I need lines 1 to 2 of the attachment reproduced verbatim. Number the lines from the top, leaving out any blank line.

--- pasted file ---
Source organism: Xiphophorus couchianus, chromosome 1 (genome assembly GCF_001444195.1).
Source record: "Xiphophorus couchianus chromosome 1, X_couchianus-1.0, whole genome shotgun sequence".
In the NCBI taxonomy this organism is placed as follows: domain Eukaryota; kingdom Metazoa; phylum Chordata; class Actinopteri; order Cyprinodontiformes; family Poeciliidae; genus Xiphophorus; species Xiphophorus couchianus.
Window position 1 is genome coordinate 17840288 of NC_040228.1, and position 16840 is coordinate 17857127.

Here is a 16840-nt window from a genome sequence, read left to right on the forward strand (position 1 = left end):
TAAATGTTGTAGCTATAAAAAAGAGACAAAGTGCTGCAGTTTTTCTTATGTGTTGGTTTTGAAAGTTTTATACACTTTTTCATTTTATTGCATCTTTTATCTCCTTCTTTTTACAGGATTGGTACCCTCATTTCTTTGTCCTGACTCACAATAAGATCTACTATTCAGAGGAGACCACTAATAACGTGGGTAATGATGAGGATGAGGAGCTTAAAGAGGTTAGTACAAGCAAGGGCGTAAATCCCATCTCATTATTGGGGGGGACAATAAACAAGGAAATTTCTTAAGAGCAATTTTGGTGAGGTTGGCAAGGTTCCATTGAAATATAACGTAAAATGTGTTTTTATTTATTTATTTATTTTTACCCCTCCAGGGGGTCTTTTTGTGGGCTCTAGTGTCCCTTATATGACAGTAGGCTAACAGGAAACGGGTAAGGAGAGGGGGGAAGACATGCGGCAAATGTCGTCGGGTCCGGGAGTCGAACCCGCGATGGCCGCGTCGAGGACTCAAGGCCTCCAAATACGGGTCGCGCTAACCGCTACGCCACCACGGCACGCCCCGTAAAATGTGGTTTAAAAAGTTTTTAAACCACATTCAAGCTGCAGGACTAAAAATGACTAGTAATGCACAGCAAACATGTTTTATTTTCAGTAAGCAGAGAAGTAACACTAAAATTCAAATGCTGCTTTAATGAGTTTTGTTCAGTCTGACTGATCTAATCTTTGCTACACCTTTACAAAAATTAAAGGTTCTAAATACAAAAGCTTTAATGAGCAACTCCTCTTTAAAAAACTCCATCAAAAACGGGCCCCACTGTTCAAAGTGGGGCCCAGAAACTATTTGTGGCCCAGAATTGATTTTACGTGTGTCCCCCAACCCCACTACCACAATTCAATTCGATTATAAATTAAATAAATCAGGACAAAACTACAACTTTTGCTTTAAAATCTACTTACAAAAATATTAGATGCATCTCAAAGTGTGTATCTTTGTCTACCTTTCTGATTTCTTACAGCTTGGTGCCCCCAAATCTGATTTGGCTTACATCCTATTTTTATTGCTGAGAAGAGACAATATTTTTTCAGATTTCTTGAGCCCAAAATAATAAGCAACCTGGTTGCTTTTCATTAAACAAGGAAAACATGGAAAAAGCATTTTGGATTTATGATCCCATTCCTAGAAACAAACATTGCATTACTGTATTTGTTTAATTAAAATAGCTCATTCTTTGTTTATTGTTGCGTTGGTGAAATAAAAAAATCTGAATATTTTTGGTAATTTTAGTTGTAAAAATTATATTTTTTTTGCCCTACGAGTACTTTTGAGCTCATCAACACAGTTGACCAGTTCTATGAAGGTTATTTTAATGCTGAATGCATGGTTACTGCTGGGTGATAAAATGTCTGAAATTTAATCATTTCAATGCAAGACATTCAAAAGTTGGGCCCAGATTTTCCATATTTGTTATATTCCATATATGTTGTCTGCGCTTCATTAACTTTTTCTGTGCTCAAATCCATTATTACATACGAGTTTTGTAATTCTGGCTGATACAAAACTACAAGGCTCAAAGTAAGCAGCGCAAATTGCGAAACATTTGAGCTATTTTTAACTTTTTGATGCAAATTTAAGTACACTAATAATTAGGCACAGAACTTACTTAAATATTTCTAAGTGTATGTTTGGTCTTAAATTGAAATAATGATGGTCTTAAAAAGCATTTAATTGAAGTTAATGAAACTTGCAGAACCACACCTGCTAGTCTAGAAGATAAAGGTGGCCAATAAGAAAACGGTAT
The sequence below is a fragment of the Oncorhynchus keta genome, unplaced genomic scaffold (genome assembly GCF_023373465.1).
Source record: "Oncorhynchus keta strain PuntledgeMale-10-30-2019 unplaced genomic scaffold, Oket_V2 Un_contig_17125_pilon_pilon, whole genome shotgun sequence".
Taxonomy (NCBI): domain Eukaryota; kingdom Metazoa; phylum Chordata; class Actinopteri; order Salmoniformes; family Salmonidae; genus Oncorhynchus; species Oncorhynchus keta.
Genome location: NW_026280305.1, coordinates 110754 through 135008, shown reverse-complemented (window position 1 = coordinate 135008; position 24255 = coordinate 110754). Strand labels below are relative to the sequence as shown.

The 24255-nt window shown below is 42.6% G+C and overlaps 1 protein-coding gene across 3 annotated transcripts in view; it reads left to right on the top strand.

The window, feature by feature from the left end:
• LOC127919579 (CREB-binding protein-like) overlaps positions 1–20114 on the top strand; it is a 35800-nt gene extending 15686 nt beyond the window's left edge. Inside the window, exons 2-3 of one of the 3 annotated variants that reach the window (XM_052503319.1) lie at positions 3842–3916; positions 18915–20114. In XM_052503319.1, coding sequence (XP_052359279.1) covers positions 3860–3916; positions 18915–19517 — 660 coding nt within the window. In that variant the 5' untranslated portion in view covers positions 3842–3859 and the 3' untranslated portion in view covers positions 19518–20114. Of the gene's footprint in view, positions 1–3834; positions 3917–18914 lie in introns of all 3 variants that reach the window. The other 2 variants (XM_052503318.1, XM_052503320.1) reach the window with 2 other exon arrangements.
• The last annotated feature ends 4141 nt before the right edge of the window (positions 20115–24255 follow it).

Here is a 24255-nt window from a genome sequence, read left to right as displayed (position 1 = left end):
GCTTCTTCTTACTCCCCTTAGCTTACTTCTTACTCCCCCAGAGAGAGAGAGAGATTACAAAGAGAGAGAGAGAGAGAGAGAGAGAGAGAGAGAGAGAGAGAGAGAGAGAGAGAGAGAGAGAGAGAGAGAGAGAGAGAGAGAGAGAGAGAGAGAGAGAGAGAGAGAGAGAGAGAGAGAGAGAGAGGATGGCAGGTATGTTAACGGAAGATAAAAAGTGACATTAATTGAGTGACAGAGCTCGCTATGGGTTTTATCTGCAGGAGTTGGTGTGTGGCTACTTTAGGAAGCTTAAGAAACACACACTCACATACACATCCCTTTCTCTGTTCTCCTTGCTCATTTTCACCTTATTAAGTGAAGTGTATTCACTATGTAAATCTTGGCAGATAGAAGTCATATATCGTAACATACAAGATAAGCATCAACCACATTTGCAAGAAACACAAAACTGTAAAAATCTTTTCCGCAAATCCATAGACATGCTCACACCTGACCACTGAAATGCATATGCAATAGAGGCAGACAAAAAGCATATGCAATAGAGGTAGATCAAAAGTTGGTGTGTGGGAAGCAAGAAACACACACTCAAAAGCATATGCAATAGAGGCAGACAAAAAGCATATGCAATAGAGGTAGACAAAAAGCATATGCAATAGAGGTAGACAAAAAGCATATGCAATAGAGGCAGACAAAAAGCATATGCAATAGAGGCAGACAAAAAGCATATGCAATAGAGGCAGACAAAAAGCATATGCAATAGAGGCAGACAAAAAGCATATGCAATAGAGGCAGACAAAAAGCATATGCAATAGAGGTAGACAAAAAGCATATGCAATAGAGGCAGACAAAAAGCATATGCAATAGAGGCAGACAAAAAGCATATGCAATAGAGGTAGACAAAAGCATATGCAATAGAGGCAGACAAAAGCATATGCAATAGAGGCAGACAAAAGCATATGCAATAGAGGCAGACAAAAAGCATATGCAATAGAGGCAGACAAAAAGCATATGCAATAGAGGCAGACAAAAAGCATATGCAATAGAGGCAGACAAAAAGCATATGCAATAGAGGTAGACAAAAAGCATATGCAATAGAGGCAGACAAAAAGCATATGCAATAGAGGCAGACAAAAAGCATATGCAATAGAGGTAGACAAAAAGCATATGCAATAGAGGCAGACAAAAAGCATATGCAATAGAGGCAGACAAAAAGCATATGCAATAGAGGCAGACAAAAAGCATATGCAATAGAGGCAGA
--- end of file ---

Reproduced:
Source organism: Xiphophorus couchianus, chromosome 1 (genome assembly GCF_001444195.1).
Source record: "Xiphophorus couchianus chromosome 1, X_couchianus-1.0, whole genome shotgun sequence".